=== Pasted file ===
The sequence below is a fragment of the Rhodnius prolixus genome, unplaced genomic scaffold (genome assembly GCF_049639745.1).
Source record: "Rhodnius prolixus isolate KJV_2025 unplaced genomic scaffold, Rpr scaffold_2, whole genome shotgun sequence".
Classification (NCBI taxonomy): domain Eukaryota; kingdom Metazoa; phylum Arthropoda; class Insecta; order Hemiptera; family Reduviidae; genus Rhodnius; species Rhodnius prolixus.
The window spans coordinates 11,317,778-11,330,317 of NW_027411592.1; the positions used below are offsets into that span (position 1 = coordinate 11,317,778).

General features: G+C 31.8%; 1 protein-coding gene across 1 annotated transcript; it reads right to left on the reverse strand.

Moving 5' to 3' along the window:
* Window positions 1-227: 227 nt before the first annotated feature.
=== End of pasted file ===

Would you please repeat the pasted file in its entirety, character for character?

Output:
The sequence below is a fragment of the Rhodnius prolixus genome, unplaced genomic scaffold (genome assembly GCF_049639745.1).
Source record: "Rhodnius prolixus isolate KJV_2025 unplaced genomic scaffold, Rpr scaffold_2, whole genome shotgun sequence".
Classification (NCBI taxonomy): domain Eukaryota; kingdom Metazoa; phylum Arthropoda; class Insecta; order Hemiptera; family Reduviidae; genus Rhodnius; species Rhodnius prolixus.
The window spans coordinates 11,317,778-11,330,317 of NW_027411592.1; the positions used below are offsets into that span (position 1 = coordinate 11,317,778).

General features: G+C 31.8%; 1 protein-coding gene across 1 annotated transcript; it reads right to left on the reverse strand.

Moving 5' to 3' along the window:
* Window positions 1-227: 227 nt before the first annotated feature.